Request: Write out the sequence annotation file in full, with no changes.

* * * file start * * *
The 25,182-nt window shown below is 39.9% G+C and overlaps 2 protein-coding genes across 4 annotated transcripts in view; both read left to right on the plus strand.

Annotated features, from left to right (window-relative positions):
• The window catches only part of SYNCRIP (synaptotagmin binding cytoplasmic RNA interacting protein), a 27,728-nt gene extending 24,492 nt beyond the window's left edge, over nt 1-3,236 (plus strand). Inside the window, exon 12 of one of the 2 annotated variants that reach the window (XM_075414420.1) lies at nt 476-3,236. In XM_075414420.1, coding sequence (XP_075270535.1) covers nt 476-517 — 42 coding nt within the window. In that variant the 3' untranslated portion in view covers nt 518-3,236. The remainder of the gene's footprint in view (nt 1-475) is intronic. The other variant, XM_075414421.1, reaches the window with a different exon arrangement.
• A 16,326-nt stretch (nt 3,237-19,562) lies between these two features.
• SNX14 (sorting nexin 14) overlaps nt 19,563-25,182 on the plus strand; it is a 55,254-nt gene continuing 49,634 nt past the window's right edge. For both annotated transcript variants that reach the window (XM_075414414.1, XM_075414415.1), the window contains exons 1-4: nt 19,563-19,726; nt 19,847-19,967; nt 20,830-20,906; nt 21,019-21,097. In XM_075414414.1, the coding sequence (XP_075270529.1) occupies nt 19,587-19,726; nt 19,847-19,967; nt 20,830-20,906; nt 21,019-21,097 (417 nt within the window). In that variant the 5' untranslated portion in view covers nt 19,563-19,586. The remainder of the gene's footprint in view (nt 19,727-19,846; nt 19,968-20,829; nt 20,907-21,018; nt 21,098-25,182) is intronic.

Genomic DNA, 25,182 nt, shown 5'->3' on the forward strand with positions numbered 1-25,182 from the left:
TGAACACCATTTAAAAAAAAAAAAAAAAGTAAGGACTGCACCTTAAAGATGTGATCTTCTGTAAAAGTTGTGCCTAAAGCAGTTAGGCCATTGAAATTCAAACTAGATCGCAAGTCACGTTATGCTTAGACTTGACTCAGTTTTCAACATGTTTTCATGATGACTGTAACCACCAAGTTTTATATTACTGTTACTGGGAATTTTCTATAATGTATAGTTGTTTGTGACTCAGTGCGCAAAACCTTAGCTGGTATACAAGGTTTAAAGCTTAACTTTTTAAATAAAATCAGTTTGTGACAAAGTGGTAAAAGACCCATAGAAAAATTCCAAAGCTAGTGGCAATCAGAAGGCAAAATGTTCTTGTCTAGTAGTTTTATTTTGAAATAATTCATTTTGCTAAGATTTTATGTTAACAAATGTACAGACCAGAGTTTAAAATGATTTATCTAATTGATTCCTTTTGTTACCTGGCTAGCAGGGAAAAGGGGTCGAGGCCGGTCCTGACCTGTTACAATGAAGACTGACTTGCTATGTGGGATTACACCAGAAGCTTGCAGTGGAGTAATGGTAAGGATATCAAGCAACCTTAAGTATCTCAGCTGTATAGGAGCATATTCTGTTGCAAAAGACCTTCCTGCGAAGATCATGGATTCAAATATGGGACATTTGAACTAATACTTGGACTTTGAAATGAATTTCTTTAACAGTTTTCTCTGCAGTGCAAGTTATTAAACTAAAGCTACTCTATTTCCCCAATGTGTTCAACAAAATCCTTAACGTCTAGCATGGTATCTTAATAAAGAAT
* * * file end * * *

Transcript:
The 25,182-nt window shown below is 39.9% G+C and overlaps 2 protein-coding genes across 4 annotated transcripts in view; both read left to right on the plus strand.

Annotated features, from left to right (window-relative positions):
• The window catches only part of SYNCRIP (synaptotagmin binding cytoplasmic RNA interacting protein), a 27,728-nt gene extending 24,492 nt beyond the window's left edge, over nt 1-3,236 (plus strand). Inside the window, exon 12 of one of the 2 annotated variants that reach the window (XM_075414420.1) lies at nt 476-3,236. In XM_075414420.1, coding sequence (XP_075270535.1) covers nt 476-517 — 42 coding nt within the window. In that variant the 3' untranslated portion in view covers nt 518-3,236. The remainder of the gene's footprint in view (nt 1-475) is intronic. The other variant, XM_075414421.1, reaches the window with a different exon arrangement.
• A 16,326-nt stretch (nt 3,237-19,562) lies between these two features.
• SNX14 (sorting nexin 14) overlaps nt 19,563-25,182 on the plus strand; it is a 55,254-nt gene continuing 49,634 nt past the window's right edge. For both annotated transcript variants that reach the window (XM_075414414.1, XM_075414415.1), the window contains exons 1-4: nt 19,563-19,726; nt 19,847-19,967; nt 20,830-20,906; nt 21,019-21,097. In XM_075414414.1, the coding sequence (XP_075270529.1) occupies nt 19,587-19,726; nt 19,847-19,967; nt 20,830-20,906; nt 21,019-21,097 (417 nt within the window). In that variant the 5' untranslated portion in view covers nt 19,563-19,586. The remainder of the gene's footprint in view (nt 19,727-19,846; nt 19,968-20,829; nt 20,907-21,018; nt 21,098-25,182) is intronic.

Genomic DNA, 25,182 nt, shown 5'->3' on the forward strand with positions numbered 1-25,182 from the left:
TGAACACCATTTAAAAAAAAAAAAAAAAGTAAGGACTGCACCTTAAAGATGTGATCTTCTGTAAAAGTTGTGCCTAAAGCAGTTAGGCCATTGAAATTCAAACTAGATCGCAAGTCACGTTATGCTTAGACTTGACTCAGTTTTCAACATGTTTTCATGATGACTGTAACCACCAAGTTTTATATTACTGTTACTGGGAATTTTCTATAATGTATAGTTGTTTGTGACTCAGTGCGCAAAACCTTAGCTGGTATACAAGGTTTAAAGCTTAACTTTTTAAATAAAATCAGTTTGTGACAAAGTGGTAAAAGACCCATAGAAAAATTCCAAAGCTAGTGGCAATCAGAAGGCAAAATGTTCTTGTCTAGTAGTTTTATTTTGAAATAATTCATTTTGCTAAGATTTTATGTTAACAAATGTACAGACCAGAGTTTAAAATGATTTATCTAATTGATTCCTTTTGTTACCTGGCTAGCAGGGAAAAGGGGTCGAGGCCGGTCCTGACCTGTTACAATGAAGACTGACTTGCTATGTGGGATTACACCAGAAGCTTGCAGTGGAGTAATGGTAAGGATATCAAGCAACCTTAAGTATCTCAGCTGTATAGGAGCATATTCTGTTGCAAAAGACCTTCCTGCGAAGATCATGGATTCAAATATGGGACATTTGAACTAATACTTGGACTTTGAAATGAATTTCTTTAACAGTTTTCTCTGCAGTGCAAGTTATTAAACTAAAGCTACTCTATTTCCCCAATGTGTTCAACAAAATCCTTAACGTCTAGCATGGTATCTTAATAAAGAAT